Building South Korea’s Post-Pandemic Economy
South Korea has rightly received international acclaim for its COVID-19 response. It should now apply the same ambition and acumen to lay the groundwork for a more productive, sustainable, and inclusive economy.
SEOUL – South Korea seems to be winning the battle against COVID-19. It has been recording little more than a handful of new cases per day for weeks, and though it is now preparing for that rate to rise, following the relaxation of social-distancing guidelines, it seems likely to remain in control of the outbreak. The bigger question is whether it can contain the economic fallout.
It took South Korea just two months to tame the first wave of COVID-19. Despite its proximity to China, where the outbreak’s first epicenter was located, it has kept infection and fatality rates much lower than the United States and the hardest-hit European countries. In fact, its death toll – 267 people, as of May 24 – amounts to just five per million population, compared to 300 in the US, 544 in Italy, 555 in the United Kingdom, and 600 in Spain.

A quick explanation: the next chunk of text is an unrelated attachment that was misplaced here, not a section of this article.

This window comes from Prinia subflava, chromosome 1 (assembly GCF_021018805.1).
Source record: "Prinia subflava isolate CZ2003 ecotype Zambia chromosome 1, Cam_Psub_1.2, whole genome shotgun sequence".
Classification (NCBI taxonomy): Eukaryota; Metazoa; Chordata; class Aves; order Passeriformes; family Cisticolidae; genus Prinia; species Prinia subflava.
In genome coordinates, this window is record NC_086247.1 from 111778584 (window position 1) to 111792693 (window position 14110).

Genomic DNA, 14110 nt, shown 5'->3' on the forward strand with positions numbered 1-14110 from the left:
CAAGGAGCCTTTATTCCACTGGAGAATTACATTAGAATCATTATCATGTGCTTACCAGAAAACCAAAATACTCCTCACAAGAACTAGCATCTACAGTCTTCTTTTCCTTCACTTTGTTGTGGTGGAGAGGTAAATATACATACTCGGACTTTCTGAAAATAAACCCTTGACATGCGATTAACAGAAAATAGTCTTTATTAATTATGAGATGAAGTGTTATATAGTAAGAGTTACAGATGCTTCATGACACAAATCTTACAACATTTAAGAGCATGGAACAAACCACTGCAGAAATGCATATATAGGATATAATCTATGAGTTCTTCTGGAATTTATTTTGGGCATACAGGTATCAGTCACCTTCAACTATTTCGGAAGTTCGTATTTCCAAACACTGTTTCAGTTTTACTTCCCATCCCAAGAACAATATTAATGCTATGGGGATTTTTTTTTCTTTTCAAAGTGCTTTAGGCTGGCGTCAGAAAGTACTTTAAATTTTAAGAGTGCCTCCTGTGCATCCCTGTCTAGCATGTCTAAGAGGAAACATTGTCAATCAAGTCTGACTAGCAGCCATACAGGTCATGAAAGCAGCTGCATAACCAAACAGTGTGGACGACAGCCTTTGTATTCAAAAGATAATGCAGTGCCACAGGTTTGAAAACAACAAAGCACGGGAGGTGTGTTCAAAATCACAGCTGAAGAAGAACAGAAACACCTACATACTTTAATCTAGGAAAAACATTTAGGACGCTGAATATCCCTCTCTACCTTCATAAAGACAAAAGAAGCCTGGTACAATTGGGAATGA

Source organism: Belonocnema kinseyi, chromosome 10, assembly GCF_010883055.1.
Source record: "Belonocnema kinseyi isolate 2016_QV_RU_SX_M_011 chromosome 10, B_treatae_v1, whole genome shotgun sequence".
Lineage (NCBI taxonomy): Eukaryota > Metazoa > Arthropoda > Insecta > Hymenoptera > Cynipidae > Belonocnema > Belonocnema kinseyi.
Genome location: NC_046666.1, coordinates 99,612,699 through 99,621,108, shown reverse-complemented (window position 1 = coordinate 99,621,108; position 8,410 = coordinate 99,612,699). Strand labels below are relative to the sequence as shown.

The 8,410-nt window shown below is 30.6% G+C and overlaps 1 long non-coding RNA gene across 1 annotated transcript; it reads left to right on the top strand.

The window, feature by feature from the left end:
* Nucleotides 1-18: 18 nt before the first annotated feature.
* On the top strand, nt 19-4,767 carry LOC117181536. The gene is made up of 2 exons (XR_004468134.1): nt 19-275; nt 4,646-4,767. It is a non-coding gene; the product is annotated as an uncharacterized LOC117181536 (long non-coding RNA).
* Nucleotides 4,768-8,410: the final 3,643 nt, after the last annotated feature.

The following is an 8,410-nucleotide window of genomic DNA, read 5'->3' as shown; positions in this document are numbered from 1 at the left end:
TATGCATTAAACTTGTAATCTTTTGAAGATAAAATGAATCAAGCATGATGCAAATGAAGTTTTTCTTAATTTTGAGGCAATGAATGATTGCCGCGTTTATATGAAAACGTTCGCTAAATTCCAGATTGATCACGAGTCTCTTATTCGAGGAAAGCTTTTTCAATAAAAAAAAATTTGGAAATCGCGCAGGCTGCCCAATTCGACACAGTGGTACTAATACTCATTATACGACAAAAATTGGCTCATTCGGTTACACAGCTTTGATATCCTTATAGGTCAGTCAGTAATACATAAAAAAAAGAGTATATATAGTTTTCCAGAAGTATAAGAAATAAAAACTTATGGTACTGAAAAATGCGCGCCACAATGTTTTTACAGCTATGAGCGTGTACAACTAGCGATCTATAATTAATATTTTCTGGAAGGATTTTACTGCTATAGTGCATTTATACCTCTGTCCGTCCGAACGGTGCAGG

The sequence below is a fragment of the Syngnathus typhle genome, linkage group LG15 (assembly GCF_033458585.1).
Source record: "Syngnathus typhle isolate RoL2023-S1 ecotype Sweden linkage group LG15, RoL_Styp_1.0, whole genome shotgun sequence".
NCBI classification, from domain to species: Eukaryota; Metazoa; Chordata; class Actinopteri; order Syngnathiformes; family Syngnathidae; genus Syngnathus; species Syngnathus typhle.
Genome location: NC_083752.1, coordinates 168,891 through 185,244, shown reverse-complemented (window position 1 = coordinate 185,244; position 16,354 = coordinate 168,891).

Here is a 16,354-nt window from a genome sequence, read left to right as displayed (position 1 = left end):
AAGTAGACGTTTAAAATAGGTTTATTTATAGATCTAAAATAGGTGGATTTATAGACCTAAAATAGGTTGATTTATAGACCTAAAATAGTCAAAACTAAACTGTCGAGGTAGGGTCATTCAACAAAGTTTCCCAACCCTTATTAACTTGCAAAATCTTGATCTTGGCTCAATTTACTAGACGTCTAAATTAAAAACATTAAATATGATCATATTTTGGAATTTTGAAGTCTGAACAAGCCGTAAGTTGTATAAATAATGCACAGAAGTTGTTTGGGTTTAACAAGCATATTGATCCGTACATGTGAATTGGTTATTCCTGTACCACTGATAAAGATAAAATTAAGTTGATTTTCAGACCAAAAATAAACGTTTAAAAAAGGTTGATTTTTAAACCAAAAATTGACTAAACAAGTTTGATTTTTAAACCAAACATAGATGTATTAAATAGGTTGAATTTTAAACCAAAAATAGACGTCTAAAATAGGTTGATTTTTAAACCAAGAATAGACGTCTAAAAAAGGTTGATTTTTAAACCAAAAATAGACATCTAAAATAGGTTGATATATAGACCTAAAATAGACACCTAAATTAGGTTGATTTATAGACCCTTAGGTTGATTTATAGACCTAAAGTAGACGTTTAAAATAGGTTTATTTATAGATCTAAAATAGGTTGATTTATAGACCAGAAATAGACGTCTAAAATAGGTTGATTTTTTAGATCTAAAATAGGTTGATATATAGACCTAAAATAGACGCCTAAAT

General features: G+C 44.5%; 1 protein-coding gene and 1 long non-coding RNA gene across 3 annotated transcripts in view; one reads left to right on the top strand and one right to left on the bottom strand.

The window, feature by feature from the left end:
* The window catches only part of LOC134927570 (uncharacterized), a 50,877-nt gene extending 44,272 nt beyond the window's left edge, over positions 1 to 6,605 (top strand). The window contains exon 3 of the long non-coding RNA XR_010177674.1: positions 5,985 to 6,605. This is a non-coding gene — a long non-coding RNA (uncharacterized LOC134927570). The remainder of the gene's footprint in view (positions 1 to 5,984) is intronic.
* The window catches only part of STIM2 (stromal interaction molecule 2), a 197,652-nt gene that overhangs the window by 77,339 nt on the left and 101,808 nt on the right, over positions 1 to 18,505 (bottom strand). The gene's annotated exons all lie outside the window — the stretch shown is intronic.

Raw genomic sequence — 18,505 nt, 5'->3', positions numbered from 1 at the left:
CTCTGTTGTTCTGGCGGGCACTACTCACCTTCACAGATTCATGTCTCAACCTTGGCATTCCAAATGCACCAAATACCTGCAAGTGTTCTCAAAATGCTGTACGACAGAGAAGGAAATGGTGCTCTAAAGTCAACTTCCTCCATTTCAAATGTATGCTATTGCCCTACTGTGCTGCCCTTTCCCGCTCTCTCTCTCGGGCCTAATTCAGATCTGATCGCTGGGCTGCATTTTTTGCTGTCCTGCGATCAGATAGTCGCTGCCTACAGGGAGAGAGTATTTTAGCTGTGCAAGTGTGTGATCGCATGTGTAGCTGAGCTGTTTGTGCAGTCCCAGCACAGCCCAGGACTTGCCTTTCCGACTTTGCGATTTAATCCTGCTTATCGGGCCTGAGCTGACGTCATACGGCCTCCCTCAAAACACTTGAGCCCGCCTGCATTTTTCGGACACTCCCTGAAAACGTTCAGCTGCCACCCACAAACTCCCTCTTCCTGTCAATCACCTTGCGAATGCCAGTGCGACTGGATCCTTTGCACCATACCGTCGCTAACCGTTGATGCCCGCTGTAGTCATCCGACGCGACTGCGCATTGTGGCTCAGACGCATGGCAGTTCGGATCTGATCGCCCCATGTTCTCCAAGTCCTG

Having endured outbreaks of severe acute respiratory syndrome (SARS) in 2003 and Middle East respiratory syndrome (MERS) in 2015, South Korea’s leaders knew that containing COVID-19 would require fast and aggressive action. So, just three weeks after the release of the novel coronavirus’s genetic sequence, they granted fast-track approval for test kits. They then launched a massive testing campaign and an intensive contact-tracing program, which used cellphone GPS records, credit-card payment information, and CCTV footage to identify and inform people who may have been exposed to the virus.